The longest nights of the year are almost here and I’m enjoying Winter even more this time around as I’m getting ready to fly home to Réunion Island where it’s Austral Summer. I relish each frozen breath, blow of crisp air, long shadow in the middle of the day, and day of sun hanging above the mist. Shooting days are shorter as it gets dark so early, but there is something magical about winter interior photography in England, when light bounces through windows to draw long white rectangles on walls.
This time of the year is also when we take a look back at those 50 or so past weeks. While I was expecting them to be incredibly quiet (I was in maternity leave after all), they’ve actually been incredibly busy, with a book published and launched at the Whitechapel Gallery, a new teaching job in the nicest university I’ve ever worked in, keeping up with old clients and starting relationships with new ones. And already 2017 is looking rather promising. See you in a few weeks if I don’t get my acts together for a summery Christmas post from Réunion.
I first came to photography in the strangest way, working as a professional retoucher for a famous photographer. It’s only after I had spent a few years working in post-production that I became a photographer in my own right, while studying Graphic Design, why keep it simple?
I guess this made approach pictures as images or graphic objects, sometimes made up, rather than photographs.
Although I really do a lot less pure retouching nowadays and keep post production minimal when possible, I feel that I know my way around my toolbox.
So when Sleekness approached me to know if I was keen on trying their retouching workflows I didn’t think much of it. But then knowing that I had quite a big portrait job coming I thought, hey, why not. It’s always a bit tricky to try something new when time is limited and that you know where your usual tools are and how to use them, so I was surprise to find everything I was looking for quite instinctively. I really enjoyed testing it out, especially the brushes.
I’m personally a bit less keen on the presets because they are not quite my style and I like to keep the control on the light and colour balance, but actually I ended up using quite a few as a base and removing some filters, and honestly they are quite cool.
So overall a great experience and I will definitely keep using these brushes, and maybe even a few workflows (this is my honest opinion, not getting any reward besides the workflows I tested out by the way!)
A few weeks ago I managed to get a sneak peek at Brazilian jeweller Ara Vartanian’s new Mayfair boutique in Bruton Place just before it opened.
The showroom turned out to be an interior photographer’s dream, with its contrasting rough corrugated concrete walls, precious mid-century wood and leather furniture, emerging from darkness though spots of dimmed lights, and a wood table the Ara designed with Hugo França, with a rock crystal leg protruding through the top.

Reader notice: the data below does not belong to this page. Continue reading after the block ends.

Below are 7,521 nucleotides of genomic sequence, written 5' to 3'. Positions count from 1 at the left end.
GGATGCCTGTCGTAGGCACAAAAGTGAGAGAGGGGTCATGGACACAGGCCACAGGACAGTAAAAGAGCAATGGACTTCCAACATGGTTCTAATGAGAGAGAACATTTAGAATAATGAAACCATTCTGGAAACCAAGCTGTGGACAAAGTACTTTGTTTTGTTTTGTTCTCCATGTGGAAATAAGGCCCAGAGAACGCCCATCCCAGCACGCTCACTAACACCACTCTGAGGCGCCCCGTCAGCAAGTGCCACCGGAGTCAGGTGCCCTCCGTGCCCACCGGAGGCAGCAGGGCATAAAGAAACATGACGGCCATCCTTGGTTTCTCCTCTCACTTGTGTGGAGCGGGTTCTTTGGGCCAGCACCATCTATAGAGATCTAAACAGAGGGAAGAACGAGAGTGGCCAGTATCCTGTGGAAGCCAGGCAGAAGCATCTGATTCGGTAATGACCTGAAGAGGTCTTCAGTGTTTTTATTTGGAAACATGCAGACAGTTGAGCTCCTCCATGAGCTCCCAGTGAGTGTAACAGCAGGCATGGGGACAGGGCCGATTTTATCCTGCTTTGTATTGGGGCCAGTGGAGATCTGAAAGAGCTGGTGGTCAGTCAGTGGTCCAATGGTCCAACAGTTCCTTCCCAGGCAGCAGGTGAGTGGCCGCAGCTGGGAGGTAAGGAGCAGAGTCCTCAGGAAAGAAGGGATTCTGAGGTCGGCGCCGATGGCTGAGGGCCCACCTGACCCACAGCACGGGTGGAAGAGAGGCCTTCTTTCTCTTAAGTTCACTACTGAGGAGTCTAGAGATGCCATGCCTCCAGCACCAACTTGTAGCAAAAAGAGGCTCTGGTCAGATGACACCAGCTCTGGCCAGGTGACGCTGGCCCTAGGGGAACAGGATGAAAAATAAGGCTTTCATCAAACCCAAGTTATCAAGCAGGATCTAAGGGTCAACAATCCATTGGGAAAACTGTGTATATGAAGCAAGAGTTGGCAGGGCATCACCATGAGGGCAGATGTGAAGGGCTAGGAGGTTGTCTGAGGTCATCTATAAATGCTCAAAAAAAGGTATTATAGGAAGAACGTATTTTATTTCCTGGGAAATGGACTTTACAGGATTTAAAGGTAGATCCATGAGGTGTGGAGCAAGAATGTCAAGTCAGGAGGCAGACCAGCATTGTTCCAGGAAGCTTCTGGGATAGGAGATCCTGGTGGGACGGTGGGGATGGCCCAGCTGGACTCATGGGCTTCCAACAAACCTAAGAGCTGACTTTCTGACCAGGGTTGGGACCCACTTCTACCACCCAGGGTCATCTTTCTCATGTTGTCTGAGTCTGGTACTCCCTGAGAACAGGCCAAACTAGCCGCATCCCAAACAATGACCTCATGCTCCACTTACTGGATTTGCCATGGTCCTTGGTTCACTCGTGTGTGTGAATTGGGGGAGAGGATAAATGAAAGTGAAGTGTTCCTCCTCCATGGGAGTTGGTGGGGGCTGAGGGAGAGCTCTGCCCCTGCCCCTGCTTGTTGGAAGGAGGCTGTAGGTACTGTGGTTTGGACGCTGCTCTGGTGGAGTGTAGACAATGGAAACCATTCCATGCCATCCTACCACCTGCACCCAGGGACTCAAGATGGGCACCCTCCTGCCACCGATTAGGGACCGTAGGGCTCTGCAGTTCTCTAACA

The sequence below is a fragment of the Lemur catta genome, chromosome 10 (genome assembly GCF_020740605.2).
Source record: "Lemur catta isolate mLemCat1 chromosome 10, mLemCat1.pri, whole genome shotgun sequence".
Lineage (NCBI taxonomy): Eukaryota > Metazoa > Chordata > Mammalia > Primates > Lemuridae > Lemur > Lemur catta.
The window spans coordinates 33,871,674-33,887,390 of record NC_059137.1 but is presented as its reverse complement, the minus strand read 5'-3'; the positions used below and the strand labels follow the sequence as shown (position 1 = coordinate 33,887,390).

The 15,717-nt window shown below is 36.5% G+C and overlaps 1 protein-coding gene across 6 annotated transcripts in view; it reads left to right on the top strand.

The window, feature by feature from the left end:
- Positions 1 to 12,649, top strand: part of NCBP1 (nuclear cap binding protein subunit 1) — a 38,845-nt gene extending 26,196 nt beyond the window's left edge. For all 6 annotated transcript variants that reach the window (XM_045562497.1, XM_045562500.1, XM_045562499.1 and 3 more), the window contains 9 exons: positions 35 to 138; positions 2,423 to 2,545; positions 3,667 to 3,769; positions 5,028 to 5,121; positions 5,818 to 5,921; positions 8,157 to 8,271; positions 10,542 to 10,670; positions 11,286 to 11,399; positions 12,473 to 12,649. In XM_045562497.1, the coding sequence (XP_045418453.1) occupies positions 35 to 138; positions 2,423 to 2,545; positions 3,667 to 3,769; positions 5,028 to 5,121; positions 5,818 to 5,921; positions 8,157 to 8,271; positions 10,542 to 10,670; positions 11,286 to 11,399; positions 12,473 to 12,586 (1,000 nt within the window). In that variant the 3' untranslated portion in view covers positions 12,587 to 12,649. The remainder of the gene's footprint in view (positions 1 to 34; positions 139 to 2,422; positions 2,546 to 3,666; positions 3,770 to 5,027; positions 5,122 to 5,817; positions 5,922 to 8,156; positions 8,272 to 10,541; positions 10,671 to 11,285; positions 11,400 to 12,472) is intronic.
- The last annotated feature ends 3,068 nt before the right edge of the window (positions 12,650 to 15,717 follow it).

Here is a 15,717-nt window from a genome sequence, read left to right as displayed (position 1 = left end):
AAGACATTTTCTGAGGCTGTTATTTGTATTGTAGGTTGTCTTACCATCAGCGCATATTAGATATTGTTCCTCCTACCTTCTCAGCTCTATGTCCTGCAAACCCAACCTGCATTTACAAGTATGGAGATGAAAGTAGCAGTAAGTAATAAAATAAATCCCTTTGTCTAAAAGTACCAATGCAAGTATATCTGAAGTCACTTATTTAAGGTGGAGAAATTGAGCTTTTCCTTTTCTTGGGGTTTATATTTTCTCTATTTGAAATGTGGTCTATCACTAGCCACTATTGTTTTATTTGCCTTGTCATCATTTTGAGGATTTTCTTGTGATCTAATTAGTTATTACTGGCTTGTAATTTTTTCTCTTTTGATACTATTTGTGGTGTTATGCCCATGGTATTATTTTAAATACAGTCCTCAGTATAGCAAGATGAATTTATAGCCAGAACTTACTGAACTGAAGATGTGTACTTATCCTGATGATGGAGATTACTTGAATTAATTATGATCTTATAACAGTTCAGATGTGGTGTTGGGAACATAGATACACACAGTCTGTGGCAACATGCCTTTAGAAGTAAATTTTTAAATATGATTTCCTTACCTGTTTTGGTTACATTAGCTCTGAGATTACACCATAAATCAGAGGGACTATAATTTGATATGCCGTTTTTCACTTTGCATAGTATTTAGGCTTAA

The space was designed by London/Rio based practice Estúdio Tupi, who also designed Ara Vartanian’s other brutalist-inspired showrooms in Rio de Janeiro and São Paulo.
So August in Normandy, France, was mainly all about fruit-picking, spending time with the family, and quite a lot of baking (and the food photography that goes with it obviously). I’ve only just discovered that region but it is definitely growing on me. I love how close you are to both London and Paris, in the countryside but also by the sea. I love that it isn’t particularly fashionable, that there is so much space on the beach and that the sky looks so immense there, hung above the sea that touches both the shores of where we are from and where we live.
This has been a busy year so far.
I’ve had a baby and quite a lot of interesting projects photography wise.
Oh and I made a second book with my partner in crime (and architect!) Rute Nieto Ferreira. It brings together pretty much everything we both love and got us to even meet at first: photography, architecture, typography, children, playfulness, exploring London.
Big Letter Hunt: London is an alphabetical picture book for both children and adults that takes the readers – young and old – on a tour of England’s capital to find giant letters hidden among the city’s buildings and streets. The architectural treasure hunt winds its way past London landmarks such as the Victoria & Albert Museum and the British Museum, as well as architectural gems such as the Barbican and the modernist Brunswick Centre.
Letters also appear in the skyscrapers of the City of London, on tube stations and in the detailing of windows and facades. Some letters are easy to spot while others need a closer look. Rute and I obviously got quite contagiously obsessed with this game and have been sharing our finds since, both between ourselves and with our friends from around the world (#bigletterhunt, in case you want to join!).
The book includes a glossary with quirky facts about the buildings where our specimens were found, a map to follow the letter hunt around the city, and a A-Z poster to hang on the wall hidden at the back of the book jacket!
We’ll be signing books at the Whitechapel Gallery bookshop on the 1st of September; meanwhile please please please do share YOUR own letter finds online using the tag #BigLetterHunt for a chance to win a copy; your letters will be projected at the book signing! Can’t wait to see your catch!
Big Letter Hunt: London is published by Batsford/Pavilion Books and is available from Foyles, Tate, the British Museum, probably your local bookshop (if not, ask!), and of course online from the usual suspects.